Q: Many of my favorite bands of all time are included in this book. Can you share an interesting story about photographing these three: the Sex Pistols, the Clash, the Ramones
MG: The Ramones I just shot live, so I really had no interaction with them, but the Clash and Johnny Lydon’s second band, Public Image Limited, I spent a fair amount of time with. Johnny Lydon/Rotten is a provocateur, so photographing him was always interesting. One time he asked me for a fag otherwise he was not going to get off the couch to let me photograph him. I had to ask his publicist what that was (a cigarette). Another time, he wanted some kit (cocaine). The three sessions with the Clash were both onstage and backstage. The first time I met them, I was with Steve Jones of the Sex Pistols and the famous Boston DJ and Program Director Oedipus, so I was always accepted – beyond just having a press pass and being there to shoot for some magazine. I wound up doing lines with Topper after the last show at Bonds in New York City. They fired him the next day for his drug use. I always felt bad about that.
Q: What was the most challenging musician or band to photograph and why?
MG: It was always the lighting. There were many venues like the Rat where the stage lights were so bad you could not photograph under them. You had to know when to use flash or when to use ambient light. If the ceiling was black, you really could not bounce the flash into the ceiling, and most venues had black ceilings. Backstage, I would always try to bounce my Vivtar 283 flash into a wall or a ceiling. For the B-52s portrait, I actually brought a small piece of seamless paper and an umbrella to put my strobe in. I took that image of them as they were leaving the hectic and crazy stage area to go to their dressing rooms. I had three or four frames and had to wait an eternity for that same flash to recycle. It seemed like a lifetime.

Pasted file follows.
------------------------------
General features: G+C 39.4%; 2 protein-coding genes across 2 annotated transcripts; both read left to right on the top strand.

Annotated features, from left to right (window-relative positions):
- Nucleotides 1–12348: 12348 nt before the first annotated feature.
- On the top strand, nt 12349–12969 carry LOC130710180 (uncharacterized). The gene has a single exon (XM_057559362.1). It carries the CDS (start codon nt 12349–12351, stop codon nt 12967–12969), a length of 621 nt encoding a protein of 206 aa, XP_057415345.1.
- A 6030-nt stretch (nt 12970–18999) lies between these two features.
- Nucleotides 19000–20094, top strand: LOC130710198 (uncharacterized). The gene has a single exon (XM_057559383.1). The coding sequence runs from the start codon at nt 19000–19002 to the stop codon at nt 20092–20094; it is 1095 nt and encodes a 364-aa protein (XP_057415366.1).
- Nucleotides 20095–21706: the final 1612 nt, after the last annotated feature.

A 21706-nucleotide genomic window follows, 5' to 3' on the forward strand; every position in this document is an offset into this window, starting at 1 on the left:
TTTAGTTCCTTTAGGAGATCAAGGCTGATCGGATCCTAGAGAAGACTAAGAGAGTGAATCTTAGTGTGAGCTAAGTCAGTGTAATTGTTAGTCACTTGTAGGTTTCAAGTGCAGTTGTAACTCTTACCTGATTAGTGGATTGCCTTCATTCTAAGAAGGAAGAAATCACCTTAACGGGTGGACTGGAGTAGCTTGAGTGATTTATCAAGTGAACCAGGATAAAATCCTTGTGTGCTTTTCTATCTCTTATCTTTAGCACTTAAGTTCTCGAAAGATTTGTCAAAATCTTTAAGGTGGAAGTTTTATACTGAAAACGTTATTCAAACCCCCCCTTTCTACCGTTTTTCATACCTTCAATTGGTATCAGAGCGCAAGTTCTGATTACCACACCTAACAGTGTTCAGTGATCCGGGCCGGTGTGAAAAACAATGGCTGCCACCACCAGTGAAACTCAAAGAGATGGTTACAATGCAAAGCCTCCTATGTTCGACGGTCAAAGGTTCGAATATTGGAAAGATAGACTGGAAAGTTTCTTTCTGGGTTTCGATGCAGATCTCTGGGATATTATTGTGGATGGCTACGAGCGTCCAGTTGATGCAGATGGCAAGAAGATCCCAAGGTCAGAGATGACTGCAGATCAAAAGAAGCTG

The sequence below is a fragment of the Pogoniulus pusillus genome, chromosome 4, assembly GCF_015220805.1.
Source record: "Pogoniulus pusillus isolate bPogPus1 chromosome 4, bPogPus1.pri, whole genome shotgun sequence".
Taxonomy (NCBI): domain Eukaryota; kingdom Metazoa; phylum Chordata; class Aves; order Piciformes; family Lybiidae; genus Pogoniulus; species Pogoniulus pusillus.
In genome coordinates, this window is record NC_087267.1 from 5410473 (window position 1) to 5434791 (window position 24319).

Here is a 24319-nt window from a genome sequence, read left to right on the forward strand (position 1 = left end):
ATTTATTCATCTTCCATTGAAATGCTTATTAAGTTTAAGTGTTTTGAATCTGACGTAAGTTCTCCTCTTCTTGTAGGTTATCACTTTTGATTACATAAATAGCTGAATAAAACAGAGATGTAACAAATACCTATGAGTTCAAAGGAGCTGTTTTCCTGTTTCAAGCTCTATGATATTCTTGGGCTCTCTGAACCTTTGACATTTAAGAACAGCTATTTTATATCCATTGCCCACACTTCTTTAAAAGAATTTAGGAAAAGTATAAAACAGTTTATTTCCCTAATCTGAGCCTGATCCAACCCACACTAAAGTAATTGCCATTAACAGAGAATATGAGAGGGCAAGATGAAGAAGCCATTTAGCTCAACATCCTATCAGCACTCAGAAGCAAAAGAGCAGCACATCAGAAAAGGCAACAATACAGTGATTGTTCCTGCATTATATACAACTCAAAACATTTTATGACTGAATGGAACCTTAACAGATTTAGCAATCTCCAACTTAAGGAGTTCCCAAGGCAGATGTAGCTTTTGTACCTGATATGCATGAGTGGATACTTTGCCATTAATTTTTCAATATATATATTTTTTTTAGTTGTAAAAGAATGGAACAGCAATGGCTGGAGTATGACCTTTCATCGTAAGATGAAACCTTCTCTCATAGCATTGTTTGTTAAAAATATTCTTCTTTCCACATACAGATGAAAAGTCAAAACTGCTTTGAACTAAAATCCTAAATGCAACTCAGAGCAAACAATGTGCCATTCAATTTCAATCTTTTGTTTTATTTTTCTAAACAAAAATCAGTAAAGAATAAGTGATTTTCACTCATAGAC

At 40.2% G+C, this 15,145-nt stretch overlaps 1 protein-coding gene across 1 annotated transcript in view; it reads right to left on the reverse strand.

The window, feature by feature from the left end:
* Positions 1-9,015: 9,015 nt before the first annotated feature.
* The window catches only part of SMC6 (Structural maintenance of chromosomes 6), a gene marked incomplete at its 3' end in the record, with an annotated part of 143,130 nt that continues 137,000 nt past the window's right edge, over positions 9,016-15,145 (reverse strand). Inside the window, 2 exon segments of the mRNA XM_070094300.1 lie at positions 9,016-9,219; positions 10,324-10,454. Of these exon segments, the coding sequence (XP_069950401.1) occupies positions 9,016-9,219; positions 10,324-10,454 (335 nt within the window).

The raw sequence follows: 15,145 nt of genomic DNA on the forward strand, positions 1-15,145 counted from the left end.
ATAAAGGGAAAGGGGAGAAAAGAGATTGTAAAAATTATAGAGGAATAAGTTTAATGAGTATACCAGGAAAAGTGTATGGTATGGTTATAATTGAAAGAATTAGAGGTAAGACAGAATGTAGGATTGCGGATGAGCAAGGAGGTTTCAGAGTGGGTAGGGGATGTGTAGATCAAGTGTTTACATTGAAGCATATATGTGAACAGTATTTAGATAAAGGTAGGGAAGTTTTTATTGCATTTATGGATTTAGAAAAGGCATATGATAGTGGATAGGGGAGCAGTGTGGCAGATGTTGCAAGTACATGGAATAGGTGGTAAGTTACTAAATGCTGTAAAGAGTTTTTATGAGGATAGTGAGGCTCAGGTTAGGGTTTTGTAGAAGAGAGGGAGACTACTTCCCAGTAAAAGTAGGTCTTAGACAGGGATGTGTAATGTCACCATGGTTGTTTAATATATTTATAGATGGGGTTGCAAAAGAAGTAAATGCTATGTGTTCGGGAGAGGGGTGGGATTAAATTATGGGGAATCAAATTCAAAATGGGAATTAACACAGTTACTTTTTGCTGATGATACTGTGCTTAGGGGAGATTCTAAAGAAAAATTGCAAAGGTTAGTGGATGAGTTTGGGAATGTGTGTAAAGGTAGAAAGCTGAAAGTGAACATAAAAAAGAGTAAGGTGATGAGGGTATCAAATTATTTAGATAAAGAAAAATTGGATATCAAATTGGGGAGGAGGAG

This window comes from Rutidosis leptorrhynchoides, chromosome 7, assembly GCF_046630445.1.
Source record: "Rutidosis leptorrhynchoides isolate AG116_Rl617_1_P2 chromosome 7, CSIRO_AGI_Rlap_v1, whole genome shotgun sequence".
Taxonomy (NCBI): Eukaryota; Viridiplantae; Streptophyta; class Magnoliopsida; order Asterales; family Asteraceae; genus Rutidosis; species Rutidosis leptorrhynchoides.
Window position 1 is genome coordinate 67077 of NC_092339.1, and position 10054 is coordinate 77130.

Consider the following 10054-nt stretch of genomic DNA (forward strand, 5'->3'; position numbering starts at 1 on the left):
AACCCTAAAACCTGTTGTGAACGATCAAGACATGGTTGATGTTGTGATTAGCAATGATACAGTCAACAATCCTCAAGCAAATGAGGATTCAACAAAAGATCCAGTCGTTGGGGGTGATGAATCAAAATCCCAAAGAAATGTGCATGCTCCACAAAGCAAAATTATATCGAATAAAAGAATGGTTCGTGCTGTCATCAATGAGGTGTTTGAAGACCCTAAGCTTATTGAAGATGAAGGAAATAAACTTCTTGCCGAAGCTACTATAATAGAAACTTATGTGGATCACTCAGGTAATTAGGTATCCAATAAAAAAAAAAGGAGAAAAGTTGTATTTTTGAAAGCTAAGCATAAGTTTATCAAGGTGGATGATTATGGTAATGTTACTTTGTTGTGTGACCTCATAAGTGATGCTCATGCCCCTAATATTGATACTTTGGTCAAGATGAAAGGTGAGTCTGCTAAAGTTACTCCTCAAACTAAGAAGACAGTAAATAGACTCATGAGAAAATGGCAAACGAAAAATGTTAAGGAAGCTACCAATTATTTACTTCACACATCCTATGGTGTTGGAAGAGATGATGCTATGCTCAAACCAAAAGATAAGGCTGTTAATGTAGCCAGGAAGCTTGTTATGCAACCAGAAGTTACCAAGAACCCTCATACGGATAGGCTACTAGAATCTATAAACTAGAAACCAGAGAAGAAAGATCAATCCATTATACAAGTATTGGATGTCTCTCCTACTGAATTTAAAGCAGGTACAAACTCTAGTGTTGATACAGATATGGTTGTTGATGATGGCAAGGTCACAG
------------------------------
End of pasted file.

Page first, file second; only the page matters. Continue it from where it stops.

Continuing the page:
Q: Can you give us three tips on how to capture musicians on stage during a concert?
MG: Engender a relationship with the band to get as much access as possible. You do not want to just shoot the five songs they usually only let you shoot these days. You want to be able to pose them and go backstage and possibly tour with them.
Chronicle the event like a professional photojournalist. You need to have a camera with long lenses to cover the show, and also have a camera with a 35mm or 28mm lens and a flash to capture anything else. It might just be for an impromptu portrait of the band as they leave the stage or backstage, and you need to be prepared.
Always be polite, but also be chill, like the genre of music you are shooting.
Q: Many of the images in the book are portraits of the musicians taken backstage. Can you also give us three tips on how to photograph bands in these types of settings?
MG: Most backstage areas had white walls. I would have a flash on camera (Vivitar 283) with a remote auto sensor. This would enable me to take the flash off camera and bounce it around the room. If you bounce it on the ceiling, you get racoon eyes, so I would have a little piece of translucent white plastic velcroid to the top of the flash. Then, if I bounced the light into the ceiling, I could use that to fill the eyes with light. A side wall or back wall is always best, though, for bouncing. I got to the point where I would flash the light and could see how it would fall on the subject in that split second.
Q: These days you’re a successful commercial, fine art and celebrity portrait photographer. How do you think your experience photographing these bands informs your work today?
MG: I was trained by the best photographers at the Associated Press office in Boston. That experience makes it so you can handle anything and can always problem-solve. Photography in part is all about problem solving. I learned to think on my feet, and then later used that skill in the studio when shooting celebrities.
Q: Was there an artist or band that you really wanted to photograph but were never able to?
MG: Oh, hell yeah. I wished I had the assignments for U2 (their first show in the U.S.), The Smiths, and the Psychedelic Furs. I just enjoyed the shows but definably wished I could have added them to the book.
Q: Are you still shooting any live concert photography? Which musicians most interest you photographically these days and why?
MG: I am really not. I would always accept the assignment, but I left the sex, drugs, and rock and roll behind when I moved from the east coast to Los Angeles. I started a family, and a different kind of photography business. Music photography really means hanging out with the bands and getting close. They are on a whole different schedule, late night, etc. I did not want that as my primary lifestyle.
As far as shooting a band, I love the bands Phantogram and Sleigh Bells. I think they both have unique sounds and visual styes. It would be amazing to work with both of them.
Q: What’s next for you?
MG: I think I am going to do a book on the seen/unseen celebrity work that came after the Punk series. But that is only an idea in its infancy, we will see.
To see more of Michael Grecco’s work, visit his website. To learn more about his book, visit the Punk, Post Punk, New Wave: Onstage, Backstage, In Your Face, 1977-1991 website.